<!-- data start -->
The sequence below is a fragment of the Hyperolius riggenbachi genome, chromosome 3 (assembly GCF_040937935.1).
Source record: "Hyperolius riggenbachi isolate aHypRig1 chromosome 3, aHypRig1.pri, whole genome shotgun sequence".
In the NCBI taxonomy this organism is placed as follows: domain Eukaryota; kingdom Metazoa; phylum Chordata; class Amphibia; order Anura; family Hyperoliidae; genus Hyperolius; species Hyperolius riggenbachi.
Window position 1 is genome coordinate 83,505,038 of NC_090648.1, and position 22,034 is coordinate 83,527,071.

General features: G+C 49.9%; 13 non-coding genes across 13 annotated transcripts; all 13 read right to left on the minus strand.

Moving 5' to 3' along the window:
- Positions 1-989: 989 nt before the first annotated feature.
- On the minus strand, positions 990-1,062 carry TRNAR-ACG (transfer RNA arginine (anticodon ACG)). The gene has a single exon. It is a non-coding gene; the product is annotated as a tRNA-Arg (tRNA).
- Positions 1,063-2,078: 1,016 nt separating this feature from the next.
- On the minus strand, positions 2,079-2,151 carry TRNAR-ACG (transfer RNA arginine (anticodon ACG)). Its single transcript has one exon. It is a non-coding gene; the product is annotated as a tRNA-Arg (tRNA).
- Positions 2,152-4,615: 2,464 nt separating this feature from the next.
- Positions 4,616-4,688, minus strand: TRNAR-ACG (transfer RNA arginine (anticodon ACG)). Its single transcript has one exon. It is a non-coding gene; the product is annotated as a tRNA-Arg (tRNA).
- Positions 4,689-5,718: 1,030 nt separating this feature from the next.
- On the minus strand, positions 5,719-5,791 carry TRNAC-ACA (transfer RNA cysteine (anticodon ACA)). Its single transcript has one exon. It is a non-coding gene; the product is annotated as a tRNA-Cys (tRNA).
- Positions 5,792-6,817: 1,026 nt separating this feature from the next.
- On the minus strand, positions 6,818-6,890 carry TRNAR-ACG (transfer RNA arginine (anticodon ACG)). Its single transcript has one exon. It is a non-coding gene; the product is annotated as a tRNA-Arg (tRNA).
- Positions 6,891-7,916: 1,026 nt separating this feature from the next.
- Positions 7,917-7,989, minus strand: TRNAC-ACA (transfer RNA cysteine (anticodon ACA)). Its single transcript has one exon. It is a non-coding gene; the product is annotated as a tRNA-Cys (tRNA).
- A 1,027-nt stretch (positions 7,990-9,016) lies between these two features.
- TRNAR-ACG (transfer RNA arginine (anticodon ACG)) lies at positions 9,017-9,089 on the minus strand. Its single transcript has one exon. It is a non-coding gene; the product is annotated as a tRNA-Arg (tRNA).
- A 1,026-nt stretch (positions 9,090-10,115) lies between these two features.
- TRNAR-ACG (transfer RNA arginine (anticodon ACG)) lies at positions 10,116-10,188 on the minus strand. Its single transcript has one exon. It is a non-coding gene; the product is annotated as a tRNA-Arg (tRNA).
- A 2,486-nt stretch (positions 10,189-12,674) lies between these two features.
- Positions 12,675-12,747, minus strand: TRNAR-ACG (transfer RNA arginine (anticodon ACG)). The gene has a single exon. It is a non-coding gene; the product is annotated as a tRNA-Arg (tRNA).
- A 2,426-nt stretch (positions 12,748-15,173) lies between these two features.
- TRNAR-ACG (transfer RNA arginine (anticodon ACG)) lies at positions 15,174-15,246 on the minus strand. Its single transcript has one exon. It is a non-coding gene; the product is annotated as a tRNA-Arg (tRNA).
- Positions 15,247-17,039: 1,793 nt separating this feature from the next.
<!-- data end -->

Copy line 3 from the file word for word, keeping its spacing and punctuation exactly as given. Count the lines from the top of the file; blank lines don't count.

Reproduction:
In the NCBI taxonomy this organism is placed as follows: domain Eukaryota; kingdom Metazoa; phylum Chordata; class Amphibia; order Anura; family Hyperoliidae; genus Hyperolius; species Hyperolius riggenbachi.